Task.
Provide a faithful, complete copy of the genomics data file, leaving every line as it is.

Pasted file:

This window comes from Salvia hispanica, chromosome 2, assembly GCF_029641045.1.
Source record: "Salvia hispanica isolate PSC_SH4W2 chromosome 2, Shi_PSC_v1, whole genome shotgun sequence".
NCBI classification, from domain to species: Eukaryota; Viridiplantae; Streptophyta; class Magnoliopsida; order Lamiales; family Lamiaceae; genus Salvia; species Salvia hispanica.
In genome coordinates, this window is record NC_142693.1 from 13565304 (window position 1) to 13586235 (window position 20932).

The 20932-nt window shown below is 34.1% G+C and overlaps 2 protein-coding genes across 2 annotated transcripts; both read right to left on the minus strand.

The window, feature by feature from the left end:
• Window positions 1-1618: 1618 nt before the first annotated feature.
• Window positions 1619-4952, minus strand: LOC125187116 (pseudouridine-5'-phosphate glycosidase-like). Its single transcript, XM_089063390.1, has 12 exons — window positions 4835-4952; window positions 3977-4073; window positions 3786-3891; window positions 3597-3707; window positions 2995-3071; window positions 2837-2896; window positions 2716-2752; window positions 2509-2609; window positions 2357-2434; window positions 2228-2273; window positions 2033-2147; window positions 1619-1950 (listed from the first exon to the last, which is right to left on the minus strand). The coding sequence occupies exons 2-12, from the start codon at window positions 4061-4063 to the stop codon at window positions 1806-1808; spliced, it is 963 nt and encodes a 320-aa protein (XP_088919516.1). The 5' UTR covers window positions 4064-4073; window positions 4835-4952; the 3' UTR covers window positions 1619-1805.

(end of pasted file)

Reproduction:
This window comes from Salvia hispanica, chromosome 2, assembly GCF_029641045.1.
Source record: "Salvia hispanica isolate PSC_SH4W2 chromosome 2, Shi_PSC_v1, whole genome shotgun sequence".
NCBI classification, from domain to species: Eukaryota; Viridiplantae; Streptophyta; class Magnoliopsida; order Lamiales; family Lamiaceae; genus Salvia; species Salvia hispanica.
In genome coordinates, this window is record NC_142693.1 from 13565304 (window position 1) to 13586235 (window position 20932).

The 20932-nt window shown below is 34.1% G+C and overlaps 2 protein-coding genes across 2 annotated transcripts; both read right to left on the minus strand.

The window, feature by feature from the left end:
• Window positions 1-1618: 1618 nt before the first annotated feature.
• Window positions 1619-4952, minus strand: LOC125187116 (pseudouridine-5'-phosphate glycosidase-like). Its single transcript, XM_089063390.1, has 12 exons — window positions 4835-4952; window positions 3977-4073; window positions 3786-3891; window positions 3597-3707; window positions 2995-3071; window positions 2837-2896; window positions 2716-2752; window positions 2509-2609; window positions 2357-2434; window positions 2228-2273; window positions 2033-2147; window positions 1619-1950 (listed from the first exon to the last, which is right to left on the minus strand). The coding sequence occupies exons 2-12, from the start codon at window positions 4061-4063 to the stop codon at window positions 1806-1808; spliced, it is 963 nt and encodes a 320-aa protein (XP_088919516.1). The 5' UTR covers window positions 4064-4073; window positions 4835-4952; the 3' UTR covers window positions 1619-1805.